Associate Ministers of Health Dr Ayesha Verrall and Aupito William Sio visited K’aute Pasifika in Hamilton last week to announce funding for Pacific Stop Smoking Services.
The national smoke-free deadline of 2025 is approaching and to get everyone on board, the government has committed $8 million for six quit smoking programs in the Pacific.
Associate Ministers of Health Dr Ayesha Verrall and Aupito William Sio on Friday announced the funding commitment of the Pacific Islands community of Hamilton, Trust K’aute Pasifika, and also announced the creation of a group advisory dedicated to Smokefree Pacific.
The funding will be split among six Pacific healthcare providers, including K’aute Pasifika, over the next four years.
The other five contractors are Pacific Health Plus in Porirua, Pacific Health Services Hutt Valley, Tangata Atumotu in Christchurch, South Seas Healthcare in South Auckland and The Fono in West Auckland.
Statistics from Smokefree New Zealand show that around 5,000 New Zealanders die each year from smoking.
Verrall says the tools used so far to help people quit smoking haven’t helped everyone.
“Tobacco-related harm is still prevalent in our Pacific communities, with Pacific people being over-represented among the negative health effects caused by smoking.”
She says the funding will be used to “provide tailored smoking cessation services” for Pacific communities across the country.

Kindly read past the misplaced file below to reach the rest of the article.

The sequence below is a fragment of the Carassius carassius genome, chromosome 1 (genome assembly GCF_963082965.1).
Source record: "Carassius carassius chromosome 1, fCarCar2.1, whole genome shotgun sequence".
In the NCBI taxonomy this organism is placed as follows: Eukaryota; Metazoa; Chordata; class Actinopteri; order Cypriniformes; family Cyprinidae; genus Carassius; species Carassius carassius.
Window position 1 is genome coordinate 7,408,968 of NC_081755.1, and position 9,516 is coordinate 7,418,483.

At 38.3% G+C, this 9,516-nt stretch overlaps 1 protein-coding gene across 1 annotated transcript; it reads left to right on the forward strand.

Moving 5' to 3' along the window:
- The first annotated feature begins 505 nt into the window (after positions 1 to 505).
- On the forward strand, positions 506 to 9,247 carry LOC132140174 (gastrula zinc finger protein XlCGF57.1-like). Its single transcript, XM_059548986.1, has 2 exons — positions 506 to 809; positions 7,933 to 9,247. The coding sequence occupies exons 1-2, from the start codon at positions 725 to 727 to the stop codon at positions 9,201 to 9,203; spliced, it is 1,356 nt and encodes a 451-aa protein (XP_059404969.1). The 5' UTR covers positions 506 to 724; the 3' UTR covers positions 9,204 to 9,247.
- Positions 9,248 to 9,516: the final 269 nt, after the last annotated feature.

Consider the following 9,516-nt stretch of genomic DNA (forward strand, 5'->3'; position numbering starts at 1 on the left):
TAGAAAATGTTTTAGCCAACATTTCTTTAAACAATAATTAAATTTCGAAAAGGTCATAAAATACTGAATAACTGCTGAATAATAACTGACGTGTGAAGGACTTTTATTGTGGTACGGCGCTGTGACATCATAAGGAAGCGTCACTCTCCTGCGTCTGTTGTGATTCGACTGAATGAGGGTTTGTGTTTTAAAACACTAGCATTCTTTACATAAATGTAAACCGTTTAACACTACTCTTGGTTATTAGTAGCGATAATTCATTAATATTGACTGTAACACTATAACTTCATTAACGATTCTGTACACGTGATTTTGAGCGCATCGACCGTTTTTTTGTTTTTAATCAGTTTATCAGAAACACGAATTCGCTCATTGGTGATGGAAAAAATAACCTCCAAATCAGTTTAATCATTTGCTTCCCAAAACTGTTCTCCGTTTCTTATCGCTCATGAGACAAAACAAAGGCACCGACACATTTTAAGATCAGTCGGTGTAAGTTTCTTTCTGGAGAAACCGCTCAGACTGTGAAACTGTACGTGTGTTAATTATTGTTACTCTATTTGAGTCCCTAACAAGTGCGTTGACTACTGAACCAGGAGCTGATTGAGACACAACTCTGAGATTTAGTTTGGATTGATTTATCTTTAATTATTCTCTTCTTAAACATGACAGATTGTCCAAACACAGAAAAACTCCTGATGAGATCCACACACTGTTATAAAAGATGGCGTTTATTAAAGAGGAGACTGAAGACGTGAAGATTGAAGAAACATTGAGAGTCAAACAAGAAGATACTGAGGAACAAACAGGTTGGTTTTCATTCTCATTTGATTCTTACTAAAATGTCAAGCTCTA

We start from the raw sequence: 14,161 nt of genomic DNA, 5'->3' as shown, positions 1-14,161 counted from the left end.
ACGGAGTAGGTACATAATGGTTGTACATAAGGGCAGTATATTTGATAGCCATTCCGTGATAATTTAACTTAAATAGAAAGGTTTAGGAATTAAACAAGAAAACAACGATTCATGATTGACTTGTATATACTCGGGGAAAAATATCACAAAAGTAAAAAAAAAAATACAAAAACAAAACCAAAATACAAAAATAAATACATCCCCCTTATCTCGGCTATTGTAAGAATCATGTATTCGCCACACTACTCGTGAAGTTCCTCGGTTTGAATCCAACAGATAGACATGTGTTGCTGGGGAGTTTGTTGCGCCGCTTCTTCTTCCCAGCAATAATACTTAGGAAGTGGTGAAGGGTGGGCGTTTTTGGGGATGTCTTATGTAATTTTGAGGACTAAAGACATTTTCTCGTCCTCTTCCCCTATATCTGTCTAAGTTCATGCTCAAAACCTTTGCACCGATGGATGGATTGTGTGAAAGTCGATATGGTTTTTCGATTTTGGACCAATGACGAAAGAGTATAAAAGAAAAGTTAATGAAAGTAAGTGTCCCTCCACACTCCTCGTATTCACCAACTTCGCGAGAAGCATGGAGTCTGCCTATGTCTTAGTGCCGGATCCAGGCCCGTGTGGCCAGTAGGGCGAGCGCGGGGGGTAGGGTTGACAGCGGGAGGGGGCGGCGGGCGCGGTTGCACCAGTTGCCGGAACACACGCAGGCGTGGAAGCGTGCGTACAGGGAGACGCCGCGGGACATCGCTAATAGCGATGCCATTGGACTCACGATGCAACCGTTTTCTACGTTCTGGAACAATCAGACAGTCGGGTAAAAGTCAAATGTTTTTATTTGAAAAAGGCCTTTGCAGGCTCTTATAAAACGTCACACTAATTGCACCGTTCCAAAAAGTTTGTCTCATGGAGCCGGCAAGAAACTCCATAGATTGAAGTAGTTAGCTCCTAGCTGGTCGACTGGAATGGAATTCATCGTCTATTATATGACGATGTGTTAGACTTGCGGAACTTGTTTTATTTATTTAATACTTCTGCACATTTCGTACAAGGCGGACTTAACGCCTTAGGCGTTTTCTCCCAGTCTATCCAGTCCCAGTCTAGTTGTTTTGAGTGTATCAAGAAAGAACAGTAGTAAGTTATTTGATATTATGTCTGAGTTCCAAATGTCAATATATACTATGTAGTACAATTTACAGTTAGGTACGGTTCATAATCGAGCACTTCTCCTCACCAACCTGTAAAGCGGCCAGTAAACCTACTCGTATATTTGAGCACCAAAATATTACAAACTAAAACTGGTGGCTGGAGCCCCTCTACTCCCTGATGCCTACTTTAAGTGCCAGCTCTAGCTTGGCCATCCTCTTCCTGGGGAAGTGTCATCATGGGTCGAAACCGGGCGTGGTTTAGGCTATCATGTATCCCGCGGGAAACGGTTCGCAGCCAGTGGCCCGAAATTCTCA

Sio says, just as the Samoan proverb e fofo e le alamea le alamea says, the remedy for crown of thorns poisoning by the alamea starfish is the starfish itself (because it is believed to is able to suck the poison when turned on its back), New Zealand communities in the Pacific hold the solutions themselves to help their people quit smoking.
“Pacific suppliers live and work in their communities and have built relationships and trust with them. This [government] the investment will help support the delivery of culturally appropriate and innovative tobacco control programs that best meet the needs of Pacific communities. »
He says he felt like he belonged to “smokers anonymous” because he himself smoked until he quit in December 2000.
“I didn’t really want to start, but growing up all the grown men around me were smoking and we kids ended up shooting something that was thrown.”
Verrall says that during her time as a doctor in Wellington, she saw firsthand the impact of smoking on people’s health.
“What we need to do is denormalize smoking.”
K’aute Pasifika CEO Leaupepe Rachel Karalus said that with her share of the funding, the trust is developing a quit smoking program around waka ama.
“Our people are moana people…so it’s normal that our program uses waka ama.”
She says the program will be based on Pacific models of care and connect people with culture and identity.
“Thus, participants develop behaviors and strategies to quit smoking.”
The announcement was followed by New Zealand smoke-free advocates, including the team at Maori public health society Hapai to Hauora and their CEO Selah Hart, and director of the Pacific Health Action Initiative Tala Pasifika , Lealailepule Edward Cowley.
K’aute Pasifika founders Peta and Noel Karalus, Nga Metua Goodwright, Nemani and Asenaca Delaibatiki, Sione Viliami and Mata Pasisi were also present.
The rollout of the new services follows the launch of Smokefree May, a month of events across the country leading up to World No Smoke Day on May 31. The key message from the organizers of Smokefree May is “We’ve got your back”, showing support for people who are trying to quit smoking.